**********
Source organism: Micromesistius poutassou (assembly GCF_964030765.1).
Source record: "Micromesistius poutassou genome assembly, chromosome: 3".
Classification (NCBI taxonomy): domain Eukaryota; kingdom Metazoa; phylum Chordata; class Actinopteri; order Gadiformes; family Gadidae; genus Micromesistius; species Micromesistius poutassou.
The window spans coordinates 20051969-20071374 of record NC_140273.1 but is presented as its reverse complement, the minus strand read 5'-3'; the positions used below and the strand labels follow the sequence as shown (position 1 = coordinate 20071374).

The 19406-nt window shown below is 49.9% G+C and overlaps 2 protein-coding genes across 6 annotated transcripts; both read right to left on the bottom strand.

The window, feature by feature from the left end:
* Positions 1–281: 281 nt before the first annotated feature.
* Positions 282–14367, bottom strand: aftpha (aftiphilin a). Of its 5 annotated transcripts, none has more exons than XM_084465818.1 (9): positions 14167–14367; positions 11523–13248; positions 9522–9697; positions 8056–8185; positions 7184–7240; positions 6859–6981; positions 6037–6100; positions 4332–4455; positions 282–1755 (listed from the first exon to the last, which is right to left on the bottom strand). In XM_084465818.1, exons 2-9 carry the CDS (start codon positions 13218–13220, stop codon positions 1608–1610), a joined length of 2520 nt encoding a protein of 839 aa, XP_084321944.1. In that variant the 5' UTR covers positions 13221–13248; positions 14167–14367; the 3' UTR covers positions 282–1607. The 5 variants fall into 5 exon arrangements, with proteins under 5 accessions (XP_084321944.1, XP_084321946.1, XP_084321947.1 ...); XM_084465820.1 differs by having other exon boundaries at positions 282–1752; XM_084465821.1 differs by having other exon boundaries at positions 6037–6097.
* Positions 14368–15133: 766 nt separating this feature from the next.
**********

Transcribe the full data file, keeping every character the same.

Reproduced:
Source organism: Micromesistius poutassou (assembly GCF_964030765.1).
Source record: "Micromesistius poutassou genome assembly, chromosome: 3".
Classification (NCBI taxonomy): domain Eukaryota; kingdom Metazoa; phylum Chordata; class Actinopteri; order Gadiformes; family Gadidae; genus Micromesistius; species Micromesistius poutassou.
The window spans coordinates 20051969-20071374 of record NC_140273.1 but is presented as its reverse complement, the minus strand read 5'-3'; the positions used below and the strand labels follow the sequence as shown (position 1 = coordinate 20071374).

The 19406-nt window shown below is 49.9% G+C and overlaps 2 protein-coding genes across 6 annotated transcripts; both read right to left on the bottom strand.

The window, feature by feature from the left end:
* Positions 1–281: 281 nt before the first annotated feature.
* Positions 282–14367, bottom strand: aftpha (aftiphilin a). Of its 5 annotated transcripts, none has more exons than XM_084465818.1 (9): positions 14167–14367; positions 11523–13248; positions 9522–9697; positions 8056–8185; positions 7184–7240; positions 6859–6981; positions 6037–6100; positions 4332–4455; positions 282–1755 (listed from the first exon to the last, which is right to left on the bottom strand). In XM_084465818.1, exons 2-9 carry the CDS (start codon positions 13218–13220, stop codon positions 1608–1610), a joined length of 2520 nt encoding a protein of 839 aa, XP_084321944.1. In that variant the 5' UTR covers positions 13221–13248; positions 14167–14367; the 3' UTR covers positions 282–1607. The 5 variants fall into 5 exon arrangements, with proteins under 5 accessions (XP_084321944.1, XP_084321946.1, XP_084321947.1 ...); XM_084465820.1 differs by having other exon boundaries at positions 282–1752; XM_084465821.1 differs by having other exon boundaries at positions 6037–6097.
* Positions 14368–15133: 766 nt separating this feature from the next.